First, you should realize that Google Scholar is not the same thing as a "free" equivalent of a commercial scholarly database (e.g. EBSCO or ProQuest). Although it's great for finding grey literature and relatively obscure topics (not to mention tracking citation counts), it has some serious limitations for general literature reviews. In particular, it does not permit you to do many of the focused searches that commercial scholarly databases. I suspect that this is for copyright reasons, rather than technical reasons--the journal publishers probably wouldn't permit Google to search their copyrighted articles in depth without paying for it.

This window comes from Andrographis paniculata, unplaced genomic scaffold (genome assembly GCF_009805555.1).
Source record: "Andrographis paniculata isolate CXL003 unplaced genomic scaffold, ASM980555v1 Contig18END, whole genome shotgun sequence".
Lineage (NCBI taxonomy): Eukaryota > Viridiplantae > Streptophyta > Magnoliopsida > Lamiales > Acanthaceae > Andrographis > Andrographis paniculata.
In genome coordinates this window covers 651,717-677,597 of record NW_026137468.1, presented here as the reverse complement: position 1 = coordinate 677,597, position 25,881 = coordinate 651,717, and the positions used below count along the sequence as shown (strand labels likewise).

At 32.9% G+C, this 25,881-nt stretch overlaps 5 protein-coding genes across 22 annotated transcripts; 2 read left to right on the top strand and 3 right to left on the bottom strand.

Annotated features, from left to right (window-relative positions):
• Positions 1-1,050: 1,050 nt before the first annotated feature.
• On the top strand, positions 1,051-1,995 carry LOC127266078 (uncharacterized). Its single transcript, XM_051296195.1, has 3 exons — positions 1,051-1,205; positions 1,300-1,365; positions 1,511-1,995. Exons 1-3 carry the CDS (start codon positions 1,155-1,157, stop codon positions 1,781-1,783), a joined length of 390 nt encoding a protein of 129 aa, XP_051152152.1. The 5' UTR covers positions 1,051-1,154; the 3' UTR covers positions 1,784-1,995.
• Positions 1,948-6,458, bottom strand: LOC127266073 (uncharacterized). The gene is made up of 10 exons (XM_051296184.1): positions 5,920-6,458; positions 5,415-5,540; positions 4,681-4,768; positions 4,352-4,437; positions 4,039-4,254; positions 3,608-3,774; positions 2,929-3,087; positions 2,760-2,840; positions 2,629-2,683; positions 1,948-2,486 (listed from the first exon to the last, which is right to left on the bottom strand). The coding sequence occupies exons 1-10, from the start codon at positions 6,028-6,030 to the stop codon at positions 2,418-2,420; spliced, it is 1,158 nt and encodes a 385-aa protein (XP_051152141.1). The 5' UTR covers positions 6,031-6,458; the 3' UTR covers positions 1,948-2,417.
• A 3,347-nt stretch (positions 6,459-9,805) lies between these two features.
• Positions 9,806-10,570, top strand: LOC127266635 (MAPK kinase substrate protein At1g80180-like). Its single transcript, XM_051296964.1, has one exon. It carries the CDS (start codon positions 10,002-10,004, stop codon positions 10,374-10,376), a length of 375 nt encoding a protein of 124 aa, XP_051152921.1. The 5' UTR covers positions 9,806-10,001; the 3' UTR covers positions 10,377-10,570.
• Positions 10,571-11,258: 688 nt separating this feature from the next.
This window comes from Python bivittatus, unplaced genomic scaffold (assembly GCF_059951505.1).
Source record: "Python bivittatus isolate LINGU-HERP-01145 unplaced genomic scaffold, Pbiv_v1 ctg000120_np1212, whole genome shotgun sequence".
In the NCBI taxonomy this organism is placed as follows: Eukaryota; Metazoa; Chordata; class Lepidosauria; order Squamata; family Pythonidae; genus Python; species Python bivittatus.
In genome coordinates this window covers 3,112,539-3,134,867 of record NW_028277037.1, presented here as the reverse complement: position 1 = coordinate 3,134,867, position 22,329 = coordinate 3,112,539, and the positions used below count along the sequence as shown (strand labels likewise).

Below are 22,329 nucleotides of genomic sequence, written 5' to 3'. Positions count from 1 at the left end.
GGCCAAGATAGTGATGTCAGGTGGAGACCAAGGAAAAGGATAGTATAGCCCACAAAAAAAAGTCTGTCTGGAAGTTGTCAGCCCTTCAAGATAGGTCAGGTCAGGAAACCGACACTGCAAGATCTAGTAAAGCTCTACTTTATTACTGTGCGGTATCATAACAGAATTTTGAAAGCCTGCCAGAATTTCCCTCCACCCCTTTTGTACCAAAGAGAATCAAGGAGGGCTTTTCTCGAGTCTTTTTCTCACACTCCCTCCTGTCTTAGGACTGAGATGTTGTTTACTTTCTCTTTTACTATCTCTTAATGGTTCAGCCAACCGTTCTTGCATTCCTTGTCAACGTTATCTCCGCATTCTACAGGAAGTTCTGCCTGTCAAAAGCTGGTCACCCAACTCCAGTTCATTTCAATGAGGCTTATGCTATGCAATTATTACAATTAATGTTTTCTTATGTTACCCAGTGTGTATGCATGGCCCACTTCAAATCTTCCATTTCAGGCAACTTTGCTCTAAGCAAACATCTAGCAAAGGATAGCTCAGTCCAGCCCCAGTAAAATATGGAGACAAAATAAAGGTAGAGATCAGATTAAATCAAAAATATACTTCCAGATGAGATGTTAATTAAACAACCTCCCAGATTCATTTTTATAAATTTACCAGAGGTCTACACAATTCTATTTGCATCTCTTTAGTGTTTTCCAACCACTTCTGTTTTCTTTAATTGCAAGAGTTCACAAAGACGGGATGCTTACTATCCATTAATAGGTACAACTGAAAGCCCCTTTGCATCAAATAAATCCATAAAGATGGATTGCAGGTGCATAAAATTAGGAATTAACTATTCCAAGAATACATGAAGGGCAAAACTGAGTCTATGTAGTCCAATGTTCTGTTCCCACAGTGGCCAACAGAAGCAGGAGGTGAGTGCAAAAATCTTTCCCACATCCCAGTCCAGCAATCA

What this means for your purposes is that, in general, you cannot do a title-abstract-keyword search on Google Scholar. The exception is that you can search for abstracts only, but only for articles added to Google Scholar in the last year. That's what you get when you click on "Sort by Date"--it's not obvious, but that means "Sort articles added in the last year by date". This is only useful to find what's new, but is useless for any general search on what exists in the literature.
The solution is to search in a commercial scholarly database (e.g. EBSCO or ProQuest). Your library pays them for the right to access them, they pay the journals, and so the journals authorize this kind of search.